Sunday, June 6, 2021

The Crown Lord by William Sirls


My friends and I have been exchanging bags of books over COVID and this is one of the books that was in my most recent delivery. It's one of those books set in an alternative universe where Black people have all the power and white people are oppressed, which I think is always a tricky subject to deal with because it's not like it's a past event that's been resolved, like the AUs that ask: "What if Kennedy didn't die?" or "What if Jews fled to Alaska during WWII?" It's not like racism is some past historical event that no longer exists. But despite that, I can think of two other books right off the top of my head that have the same premise. One is called SAVE THE PEARLS, which was written by a white woman, and the other is called NOUGHTS AND CROSSES, which was written by a Black woman. SAVE THE PEARLS got mostly negative reviews from my friends, whereas NOUGHTS was mostly positive. As with most books, who's writing it and how matters. CROWN LORD was written by a white guy, which made me a little nervous, but I decided to try it anyway.

The premise is pretty simple. After a successful rebellion in the 1800s, Black people were able to wrest control from white slave-owners and turn the tables, leading to Black people being the primary economic and social power-holders in the contemporary age. The hero, Willie, is a young teen whose father is a lawyer gaining notoriety for defending a white man in the murder case of a Black man. After an unsuccessful verdict, his father is murdered and Willie is sent to live with his uncle in Michigan, who is living with a Black woman and a mixed-race son, much to Willie's disgust. In his uncle's town, he learns more about this group called the Crowns, which is a Black Supremacist group that has it in for white people, who they slur as "pinkies."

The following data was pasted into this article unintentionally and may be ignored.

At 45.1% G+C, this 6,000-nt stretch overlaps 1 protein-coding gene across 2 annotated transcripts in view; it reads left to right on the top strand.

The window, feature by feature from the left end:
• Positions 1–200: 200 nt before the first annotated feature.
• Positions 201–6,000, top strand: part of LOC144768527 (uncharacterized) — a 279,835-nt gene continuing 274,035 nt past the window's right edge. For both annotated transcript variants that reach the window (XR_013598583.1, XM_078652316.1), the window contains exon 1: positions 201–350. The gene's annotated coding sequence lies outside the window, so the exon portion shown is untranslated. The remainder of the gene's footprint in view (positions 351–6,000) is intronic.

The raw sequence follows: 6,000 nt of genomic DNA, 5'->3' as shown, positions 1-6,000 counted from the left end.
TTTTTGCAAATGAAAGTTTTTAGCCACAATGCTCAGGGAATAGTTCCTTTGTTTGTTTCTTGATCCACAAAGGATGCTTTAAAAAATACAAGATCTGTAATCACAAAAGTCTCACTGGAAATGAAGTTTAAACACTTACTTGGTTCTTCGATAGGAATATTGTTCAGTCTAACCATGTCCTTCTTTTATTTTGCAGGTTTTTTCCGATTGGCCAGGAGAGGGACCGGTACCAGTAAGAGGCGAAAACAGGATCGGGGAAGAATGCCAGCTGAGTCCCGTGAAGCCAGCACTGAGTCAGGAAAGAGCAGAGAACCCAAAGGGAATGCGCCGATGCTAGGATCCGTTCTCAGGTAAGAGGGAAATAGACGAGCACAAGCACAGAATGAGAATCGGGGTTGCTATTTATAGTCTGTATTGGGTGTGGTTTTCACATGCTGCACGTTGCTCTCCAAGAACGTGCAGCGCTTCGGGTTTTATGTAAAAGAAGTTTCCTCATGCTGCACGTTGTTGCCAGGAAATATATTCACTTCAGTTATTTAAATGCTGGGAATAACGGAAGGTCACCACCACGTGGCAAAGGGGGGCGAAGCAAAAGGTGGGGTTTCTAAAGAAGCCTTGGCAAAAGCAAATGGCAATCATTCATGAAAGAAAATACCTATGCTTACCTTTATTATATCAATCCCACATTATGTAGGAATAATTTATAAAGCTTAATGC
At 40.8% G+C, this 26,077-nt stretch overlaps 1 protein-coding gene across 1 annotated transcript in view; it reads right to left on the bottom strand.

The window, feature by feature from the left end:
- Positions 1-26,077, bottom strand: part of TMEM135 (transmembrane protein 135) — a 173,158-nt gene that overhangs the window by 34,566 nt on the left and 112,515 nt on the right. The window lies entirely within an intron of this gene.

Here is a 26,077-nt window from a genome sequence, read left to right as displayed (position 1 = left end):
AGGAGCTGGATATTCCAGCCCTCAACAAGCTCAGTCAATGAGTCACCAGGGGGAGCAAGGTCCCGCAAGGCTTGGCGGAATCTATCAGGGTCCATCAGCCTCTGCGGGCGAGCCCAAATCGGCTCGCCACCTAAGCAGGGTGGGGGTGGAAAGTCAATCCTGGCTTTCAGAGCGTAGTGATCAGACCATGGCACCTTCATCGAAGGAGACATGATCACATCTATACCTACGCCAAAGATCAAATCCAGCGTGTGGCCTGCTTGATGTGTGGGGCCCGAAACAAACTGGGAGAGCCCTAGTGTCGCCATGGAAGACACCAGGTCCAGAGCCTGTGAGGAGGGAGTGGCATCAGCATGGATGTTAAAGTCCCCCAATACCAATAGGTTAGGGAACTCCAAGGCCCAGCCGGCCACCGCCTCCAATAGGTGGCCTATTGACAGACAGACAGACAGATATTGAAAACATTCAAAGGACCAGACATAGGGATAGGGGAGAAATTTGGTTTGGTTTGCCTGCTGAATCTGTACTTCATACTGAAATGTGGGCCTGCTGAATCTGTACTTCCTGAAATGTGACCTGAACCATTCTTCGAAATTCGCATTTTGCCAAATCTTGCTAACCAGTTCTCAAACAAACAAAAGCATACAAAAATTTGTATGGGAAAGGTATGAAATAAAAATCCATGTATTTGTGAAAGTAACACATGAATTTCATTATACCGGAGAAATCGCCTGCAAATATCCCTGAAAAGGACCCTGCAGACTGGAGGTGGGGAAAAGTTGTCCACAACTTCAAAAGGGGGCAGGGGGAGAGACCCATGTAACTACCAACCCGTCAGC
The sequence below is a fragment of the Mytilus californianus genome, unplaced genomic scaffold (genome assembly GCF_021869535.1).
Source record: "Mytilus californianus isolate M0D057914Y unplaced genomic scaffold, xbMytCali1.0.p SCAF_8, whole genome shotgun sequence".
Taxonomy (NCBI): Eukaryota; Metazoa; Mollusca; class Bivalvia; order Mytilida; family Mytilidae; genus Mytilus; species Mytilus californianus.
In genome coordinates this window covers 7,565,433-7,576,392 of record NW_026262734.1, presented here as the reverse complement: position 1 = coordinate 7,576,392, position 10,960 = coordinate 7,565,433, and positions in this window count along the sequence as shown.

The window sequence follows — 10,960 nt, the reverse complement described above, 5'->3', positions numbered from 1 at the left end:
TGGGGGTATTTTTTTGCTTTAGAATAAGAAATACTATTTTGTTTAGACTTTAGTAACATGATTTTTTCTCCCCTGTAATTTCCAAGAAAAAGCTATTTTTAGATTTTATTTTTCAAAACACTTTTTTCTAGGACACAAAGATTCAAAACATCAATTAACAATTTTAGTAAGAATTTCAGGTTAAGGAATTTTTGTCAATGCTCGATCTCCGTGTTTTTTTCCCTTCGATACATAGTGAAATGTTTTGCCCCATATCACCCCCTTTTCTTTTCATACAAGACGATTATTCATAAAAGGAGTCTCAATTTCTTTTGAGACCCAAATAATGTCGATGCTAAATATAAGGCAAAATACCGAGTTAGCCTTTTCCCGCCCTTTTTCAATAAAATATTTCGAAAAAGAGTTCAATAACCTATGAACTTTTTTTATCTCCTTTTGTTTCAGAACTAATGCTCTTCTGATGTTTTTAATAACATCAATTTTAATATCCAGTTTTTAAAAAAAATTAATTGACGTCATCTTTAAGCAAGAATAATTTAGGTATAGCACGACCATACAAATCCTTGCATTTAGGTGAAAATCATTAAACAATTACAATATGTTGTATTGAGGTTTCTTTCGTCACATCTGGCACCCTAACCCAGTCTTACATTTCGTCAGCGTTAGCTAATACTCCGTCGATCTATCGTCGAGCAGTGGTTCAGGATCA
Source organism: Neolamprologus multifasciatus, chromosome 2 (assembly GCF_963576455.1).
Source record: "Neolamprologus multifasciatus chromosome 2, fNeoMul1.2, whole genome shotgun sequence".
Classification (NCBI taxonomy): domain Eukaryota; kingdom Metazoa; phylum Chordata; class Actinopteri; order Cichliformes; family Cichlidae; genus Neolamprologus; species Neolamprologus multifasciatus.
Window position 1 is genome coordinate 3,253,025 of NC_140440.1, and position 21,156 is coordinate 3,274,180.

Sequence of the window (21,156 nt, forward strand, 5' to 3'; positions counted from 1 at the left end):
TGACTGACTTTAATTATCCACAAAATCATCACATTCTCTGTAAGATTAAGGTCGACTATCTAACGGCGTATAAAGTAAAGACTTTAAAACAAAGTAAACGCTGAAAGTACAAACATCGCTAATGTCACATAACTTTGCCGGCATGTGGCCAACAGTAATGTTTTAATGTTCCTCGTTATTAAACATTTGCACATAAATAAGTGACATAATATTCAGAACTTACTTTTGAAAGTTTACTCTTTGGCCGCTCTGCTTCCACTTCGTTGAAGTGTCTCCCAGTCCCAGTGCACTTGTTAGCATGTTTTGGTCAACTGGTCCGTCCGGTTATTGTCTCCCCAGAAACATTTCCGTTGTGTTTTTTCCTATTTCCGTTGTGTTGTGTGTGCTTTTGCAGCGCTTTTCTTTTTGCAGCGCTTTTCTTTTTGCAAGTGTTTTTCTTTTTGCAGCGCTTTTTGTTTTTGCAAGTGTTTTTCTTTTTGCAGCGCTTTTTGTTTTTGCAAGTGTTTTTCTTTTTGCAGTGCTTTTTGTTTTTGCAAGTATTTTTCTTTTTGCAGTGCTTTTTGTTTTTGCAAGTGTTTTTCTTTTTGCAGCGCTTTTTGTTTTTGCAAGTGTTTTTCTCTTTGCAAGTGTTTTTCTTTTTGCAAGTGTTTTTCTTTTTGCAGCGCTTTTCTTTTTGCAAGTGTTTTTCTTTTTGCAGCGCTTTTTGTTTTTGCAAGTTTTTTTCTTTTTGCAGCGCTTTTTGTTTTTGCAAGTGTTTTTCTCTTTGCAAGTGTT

The whole book is about Willie learning to recognize his own prejudice and weaknesses, confront his emotional hang-ups, and also figure out who really murdered his father, while also working to stop the Crowns from their stranglehold on the town. It's a lot... and I wasn't really sure what to think about it, although I read the book in a single sitting so I guess I found it entertaining? The writing wasn't the best at times. The author has this weird tic where he doesn't write out contractions. So instead of "you're terrible" or "that's not good" he will have the characters say "you are terrible" or "that is not good," which made the dialogue sound really artificial and kind of robotic.

Regarding the racism and the world-building... eh. I don't think it lacked the nuance of SAVE THE PEARLS, but I also don't feel like it was completely successful in how it tackled racism. This one line at the end kind of cinched it for me, where Willie says, "...I want to believe that if the shoe was on the other foot, or if things were the other way around and whites had the upper hand, that there is no way that they would mistreat blacks as bad as we mistreated them" (319).

It was an interesting experiment but I wasn't a huge fan of it. But it also wasn't the shit-show I thought it would be. I can definitely understand why people hated this one, but I can also see why people liked it.

2.5 to 3 out of 5 stars

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